this entire subject is only beginning to be discussed, with no consensus in sight. at my college of nursing, for instance, there are a few educators who are pursuing their dnp. they expect to be placed in the tenure track upon completion of their degrees. however, our college offers them no such guarantee. right now, only faculty with a phd, dns, or edd are being allowed tenure. so, the introduction of the dnp has not only stirred significant debate within clinical practice areas among numerous healthcare professionals, but it has also significantly muddied up the waters within academia.

this is what the aacn has to say about tenure and the dnp:

though primarily an institutional decision, the aacn is confident that a dnp faculty member will compete favorably with other practice doctorates in tenure and promotion decisions...

hmmm... they may be confident, but it is certainly not a sure thing in many institutions.

again, concerning the original focus of this blog, what do you think? should dnp faculty be allowed tenure and placed on equal footing with their phd-prepared counterparts? why or why not? does your nursing institution grant dnp faculty tenure? i welcome your input :)


aacn comparison of dnp and phd/dnsc/dns programs

doctor of nursing practice (dnp) programs - frequently asked questions

mcewen, m., & bechtel, g. a. (2000). characteristics of nursing doctoral programs in the united states. journal of professional nursing, 16(5), 282-292.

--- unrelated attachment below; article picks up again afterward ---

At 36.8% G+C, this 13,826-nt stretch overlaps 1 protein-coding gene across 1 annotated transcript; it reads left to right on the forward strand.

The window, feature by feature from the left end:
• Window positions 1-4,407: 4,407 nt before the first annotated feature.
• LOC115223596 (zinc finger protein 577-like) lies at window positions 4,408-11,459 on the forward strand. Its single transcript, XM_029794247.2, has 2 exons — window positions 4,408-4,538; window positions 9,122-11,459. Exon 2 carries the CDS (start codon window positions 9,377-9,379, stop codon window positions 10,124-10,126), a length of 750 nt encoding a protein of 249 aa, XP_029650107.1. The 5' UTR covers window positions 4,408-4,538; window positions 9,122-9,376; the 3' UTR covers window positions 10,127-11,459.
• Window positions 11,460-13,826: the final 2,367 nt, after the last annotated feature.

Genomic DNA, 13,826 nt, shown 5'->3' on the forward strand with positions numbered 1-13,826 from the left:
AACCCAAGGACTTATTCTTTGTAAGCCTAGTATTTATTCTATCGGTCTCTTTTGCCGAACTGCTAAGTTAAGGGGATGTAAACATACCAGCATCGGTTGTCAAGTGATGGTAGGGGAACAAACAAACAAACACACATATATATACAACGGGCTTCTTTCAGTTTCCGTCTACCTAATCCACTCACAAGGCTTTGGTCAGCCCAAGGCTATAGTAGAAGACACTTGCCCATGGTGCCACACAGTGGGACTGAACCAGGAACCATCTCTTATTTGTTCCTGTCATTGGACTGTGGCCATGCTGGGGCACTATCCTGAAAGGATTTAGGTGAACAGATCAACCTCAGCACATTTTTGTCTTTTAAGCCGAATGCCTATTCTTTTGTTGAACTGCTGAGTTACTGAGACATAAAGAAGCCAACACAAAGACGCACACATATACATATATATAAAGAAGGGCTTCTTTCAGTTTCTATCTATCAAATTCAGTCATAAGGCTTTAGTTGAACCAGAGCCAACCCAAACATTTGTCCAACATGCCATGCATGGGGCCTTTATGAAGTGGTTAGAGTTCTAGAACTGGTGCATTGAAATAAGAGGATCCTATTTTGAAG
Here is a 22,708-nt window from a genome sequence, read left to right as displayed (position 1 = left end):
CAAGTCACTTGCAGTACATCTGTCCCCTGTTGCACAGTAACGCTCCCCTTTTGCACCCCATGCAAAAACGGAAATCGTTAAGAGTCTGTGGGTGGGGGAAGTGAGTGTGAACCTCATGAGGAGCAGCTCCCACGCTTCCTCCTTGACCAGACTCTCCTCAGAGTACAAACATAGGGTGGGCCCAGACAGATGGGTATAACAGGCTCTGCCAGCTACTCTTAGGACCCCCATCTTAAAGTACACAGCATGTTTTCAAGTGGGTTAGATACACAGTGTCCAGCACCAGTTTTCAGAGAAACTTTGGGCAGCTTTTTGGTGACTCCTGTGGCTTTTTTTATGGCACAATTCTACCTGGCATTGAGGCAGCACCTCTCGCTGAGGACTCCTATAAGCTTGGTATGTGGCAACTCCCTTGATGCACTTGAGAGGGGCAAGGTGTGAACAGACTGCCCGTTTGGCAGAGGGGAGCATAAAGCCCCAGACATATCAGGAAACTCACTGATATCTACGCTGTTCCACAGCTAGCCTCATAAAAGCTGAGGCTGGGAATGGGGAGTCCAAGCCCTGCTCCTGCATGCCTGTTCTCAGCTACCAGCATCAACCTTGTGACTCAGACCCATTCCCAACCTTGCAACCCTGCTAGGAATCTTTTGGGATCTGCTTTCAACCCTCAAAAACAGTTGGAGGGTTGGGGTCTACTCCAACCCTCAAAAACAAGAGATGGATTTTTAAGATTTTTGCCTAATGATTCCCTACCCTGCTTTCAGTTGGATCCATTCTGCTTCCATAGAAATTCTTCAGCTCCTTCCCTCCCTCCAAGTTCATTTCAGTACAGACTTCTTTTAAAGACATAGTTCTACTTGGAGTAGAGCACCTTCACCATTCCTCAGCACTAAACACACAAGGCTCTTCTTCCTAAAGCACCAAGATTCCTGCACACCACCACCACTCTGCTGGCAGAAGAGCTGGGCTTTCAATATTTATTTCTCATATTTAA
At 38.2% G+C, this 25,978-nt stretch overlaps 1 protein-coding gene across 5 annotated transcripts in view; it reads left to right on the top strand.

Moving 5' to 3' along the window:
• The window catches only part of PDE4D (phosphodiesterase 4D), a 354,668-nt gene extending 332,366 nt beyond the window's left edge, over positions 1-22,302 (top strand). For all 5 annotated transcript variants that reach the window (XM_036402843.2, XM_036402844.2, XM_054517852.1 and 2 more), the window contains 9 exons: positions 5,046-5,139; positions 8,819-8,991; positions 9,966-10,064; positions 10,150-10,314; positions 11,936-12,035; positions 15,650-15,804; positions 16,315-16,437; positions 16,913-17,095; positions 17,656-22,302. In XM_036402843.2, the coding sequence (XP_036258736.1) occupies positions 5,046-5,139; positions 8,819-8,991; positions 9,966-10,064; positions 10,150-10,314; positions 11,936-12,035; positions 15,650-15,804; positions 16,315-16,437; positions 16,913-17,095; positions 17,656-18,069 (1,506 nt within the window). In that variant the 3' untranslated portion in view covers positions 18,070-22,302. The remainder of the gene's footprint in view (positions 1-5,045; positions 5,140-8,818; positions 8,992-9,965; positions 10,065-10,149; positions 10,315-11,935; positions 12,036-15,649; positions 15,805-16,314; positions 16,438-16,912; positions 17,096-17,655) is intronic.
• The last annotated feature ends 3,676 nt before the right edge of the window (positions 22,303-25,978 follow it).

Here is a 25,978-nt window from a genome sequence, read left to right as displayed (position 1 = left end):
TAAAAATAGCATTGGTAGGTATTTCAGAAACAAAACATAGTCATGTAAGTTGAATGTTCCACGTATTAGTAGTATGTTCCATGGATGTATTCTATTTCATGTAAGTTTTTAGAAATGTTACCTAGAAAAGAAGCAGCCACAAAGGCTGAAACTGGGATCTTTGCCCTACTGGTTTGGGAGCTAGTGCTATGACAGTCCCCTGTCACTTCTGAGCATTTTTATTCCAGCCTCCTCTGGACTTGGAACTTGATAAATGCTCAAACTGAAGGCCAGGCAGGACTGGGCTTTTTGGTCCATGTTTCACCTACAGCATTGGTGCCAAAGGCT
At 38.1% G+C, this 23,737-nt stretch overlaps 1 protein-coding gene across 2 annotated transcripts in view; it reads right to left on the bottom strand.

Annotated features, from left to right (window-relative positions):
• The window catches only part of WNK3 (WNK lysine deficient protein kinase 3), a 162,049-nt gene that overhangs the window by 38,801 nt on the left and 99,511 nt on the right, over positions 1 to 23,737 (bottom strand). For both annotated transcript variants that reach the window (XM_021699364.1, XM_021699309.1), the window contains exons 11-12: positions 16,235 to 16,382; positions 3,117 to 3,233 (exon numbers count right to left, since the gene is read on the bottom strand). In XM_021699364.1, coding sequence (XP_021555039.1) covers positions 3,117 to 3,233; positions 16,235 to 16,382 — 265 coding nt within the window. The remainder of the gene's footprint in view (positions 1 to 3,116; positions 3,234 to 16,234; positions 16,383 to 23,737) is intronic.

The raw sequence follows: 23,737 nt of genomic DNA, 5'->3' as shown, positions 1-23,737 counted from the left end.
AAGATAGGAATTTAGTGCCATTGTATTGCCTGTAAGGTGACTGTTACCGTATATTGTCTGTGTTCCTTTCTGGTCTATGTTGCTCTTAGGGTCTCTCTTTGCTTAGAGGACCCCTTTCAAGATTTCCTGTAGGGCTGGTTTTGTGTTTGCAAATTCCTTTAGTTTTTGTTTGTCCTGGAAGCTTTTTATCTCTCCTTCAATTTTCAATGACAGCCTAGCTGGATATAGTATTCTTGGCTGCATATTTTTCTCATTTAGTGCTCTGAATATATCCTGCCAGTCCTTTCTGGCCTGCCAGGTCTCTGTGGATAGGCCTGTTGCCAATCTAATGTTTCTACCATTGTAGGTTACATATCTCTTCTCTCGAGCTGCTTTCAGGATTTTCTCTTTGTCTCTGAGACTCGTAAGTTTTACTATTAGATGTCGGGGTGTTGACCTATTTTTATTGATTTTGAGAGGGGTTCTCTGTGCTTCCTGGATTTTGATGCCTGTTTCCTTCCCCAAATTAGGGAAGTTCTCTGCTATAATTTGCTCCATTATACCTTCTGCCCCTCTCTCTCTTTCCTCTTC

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In agreement with VickyRN, many schools are also re-auditing and awarding PhDs to their DNS alumni in an attempt to further streamline things. Indiana University is currently doing this now.


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At the last school in which I taught, a pretty run-of-the-mill state university, this was already being discussed and the word was that DNPs would not be eligible for tenure -- they would be second-class academic citizens, like us MSN-prepared faculty.


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Specializes in Gerontology, nursing education.

I was told by the director of a graduate program that "of course" the DNP would be appropriate education for nursing faculty. The school did not offer a PhD but offered----surprise---a brand new DNP program for which they were having difficulty recruiting students.

From the AACN White Paper on the DNP:

What about the opportunity for tenure and promotion for faculty with a DNP?

Though primarily an institutional decision, AACN is confident that a DNP faculty member will compete favorably with other practice doctorates in tenure and promotion decisions, as is the case in law, education, audiology, physical therapy, pharmacy, criminal justice, public policy and administration, public health, and other disciplines. AACN data from 2009 show that doctoral students who also teach are just as likely to have a DNP as a PhD. This indicates that graduates of both types of doctoral programs are finding teaching positions.

How will DNP graduates be prepared to assume the nurse educator role?